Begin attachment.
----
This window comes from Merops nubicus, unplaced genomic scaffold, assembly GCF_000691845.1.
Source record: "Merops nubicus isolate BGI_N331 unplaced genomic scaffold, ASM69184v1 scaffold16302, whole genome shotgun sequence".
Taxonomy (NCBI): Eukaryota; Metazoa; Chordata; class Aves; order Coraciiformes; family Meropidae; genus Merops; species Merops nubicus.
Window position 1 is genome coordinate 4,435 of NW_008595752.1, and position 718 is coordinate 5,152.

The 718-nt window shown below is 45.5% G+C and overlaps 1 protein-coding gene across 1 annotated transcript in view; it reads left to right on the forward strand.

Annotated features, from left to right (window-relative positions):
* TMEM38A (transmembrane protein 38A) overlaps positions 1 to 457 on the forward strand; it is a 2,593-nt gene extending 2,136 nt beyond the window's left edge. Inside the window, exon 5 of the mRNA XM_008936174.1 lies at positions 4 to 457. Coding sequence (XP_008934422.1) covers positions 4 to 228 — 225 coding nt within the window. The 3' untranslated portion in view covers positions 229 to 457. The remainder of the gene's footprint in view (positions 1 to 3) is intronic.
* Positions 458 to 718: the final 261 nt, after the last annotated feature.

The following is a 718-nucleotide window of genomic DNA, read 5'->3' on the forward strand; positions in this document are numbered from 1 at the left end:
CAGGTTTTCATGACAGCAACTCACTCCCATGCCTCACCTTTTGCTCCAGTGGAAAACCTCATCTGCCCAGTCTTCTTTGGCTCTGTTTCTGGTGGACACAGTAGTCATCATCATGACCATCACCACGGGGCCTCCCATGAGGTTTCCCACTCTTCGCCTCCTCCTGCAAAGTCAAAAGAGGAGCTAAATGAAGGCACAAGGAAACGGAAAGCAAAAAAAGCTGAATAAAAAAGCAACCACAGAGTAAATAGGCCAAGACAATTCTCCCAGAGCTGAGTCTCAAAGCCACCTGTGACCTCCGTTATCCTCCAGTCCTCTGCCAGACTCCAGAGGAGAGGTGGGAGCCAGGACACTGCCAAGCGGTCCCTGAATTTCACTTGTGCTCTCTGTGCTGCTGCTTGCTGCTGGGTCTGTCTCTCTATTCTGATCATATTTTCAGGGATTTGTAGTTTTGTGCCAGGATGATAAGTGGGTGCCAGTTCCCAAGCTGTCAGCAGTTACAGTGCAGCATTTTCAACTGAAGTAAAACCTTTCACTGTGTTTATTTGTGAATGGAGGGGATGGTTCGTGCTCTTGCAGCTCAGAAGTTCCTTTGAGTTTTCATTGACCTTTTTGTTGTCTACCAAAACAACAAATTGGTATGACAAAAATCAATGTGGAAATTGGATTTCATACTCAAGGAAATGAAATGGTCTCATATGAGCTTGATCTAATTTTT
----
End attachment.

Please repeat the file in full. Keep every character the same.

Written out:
This window comes from Merops nubicus, unplaced genomic scaffold, assembly GCF_000691845.1.
Source record: "Merops nubicus isolate BGI_N331 unplaced genomic scaffold, ASM69184v1 scaffold16302, whole genome shotgun sequence".
Taxonomy (NCBI): Eukaryota; Metazoa; Chordata; class Aves; order Coraciiformes; family Meropidae; genus Merops; species Merops nubicus.
Window position 1 is genome coordinate 4,435 of NW_008595752.1, and position 718 is coordinate 5,152.

The 718-nt window shown below is 45.5% G+C and overlaps 1 protein-coding gene across 1 annotated transcript in view; it reads left to right on the forward strand.

Annotated features, from left to right (window-relative positions):
* TMEM38A (transmembrane protein 38A) overlaps positions 1 to 457 on the forward strand; it is a 2,593-nt gene extending 2,136 nt beyond the window's left edge. Inside the window, exon 5 of the mRNA XM_008936174.1 lies at positions 4 to 457. Coding sequence (XP_008934422.1) covers positions 4 to 228 — 225 coding nt within the window. The 3' untranslated portion in view covers positions 229 to 457. The remainder of the gene's footprint in view (positions 1 to 3) is intronic.
* Positions 458 to 718: the final 261 nt, after the last annotated feature.

The following is a 718-nucleotide window of genomic DNA, read 5'->3' on the forward strand; positions in this document are numbered from 1 at the left end:
CAGGTTTTCATGACAGCAACTCACTCCCATGCCTCACCTTTTGCTCCAGTGGAAAACCTCATCTGCCCAGTCTTCTTTGGCTCTGTTTCTGGTGGACACAGTAGTCATCATCATGACCATCACCACGGGGCCTCCCATGAGGTTTCCCACTCTTCGCCTCCTCCTGCAAAGTCAAAAGAGGAGCTAAATGAAGGCACAAGGAAACGGAAAGCAAAAAAAGCTGAATAAAAAAGCAACCACAGAGTAAATAGGCCAAGACAATTCTCCCAGAGCTGAGTCTCAAAGCCACCTGTGACCTCCGTTATCCTCCAGTCCTCTGCCAGACTCCAGAGGAGAGGTGGGAGCCAGGACACTGCCAAGCGGTCCCTGAATTTCACTTGTGCTCTCTGTGCTGCTGCTTGCTGCTGGGTCTGTCTCTCTATTCTGATCATATTTTCAGGGATTTGTAGTTTTGTGCCAGGATGATAAGTGGGTGCCAGTTCCCAAGCTGTCAGCAGTTACAGTGCAGCATTTTCAACTGAAGTAAAACCTTTCACTGTGTTTATTTGTGAATGGAGGGGATGGTTCGTGCTCTTGCAGCTCAGAAGTTCCTTTGAGTTTTCATTGACCTTTTTGTTGTCTACCAAAACAACAAATTGGTATGACAAAAATCAATGTGGAAATTGGATTTCATACTCAAGGAAATGAAATGGTCTCATATGAGCTTGATCTAATTTTT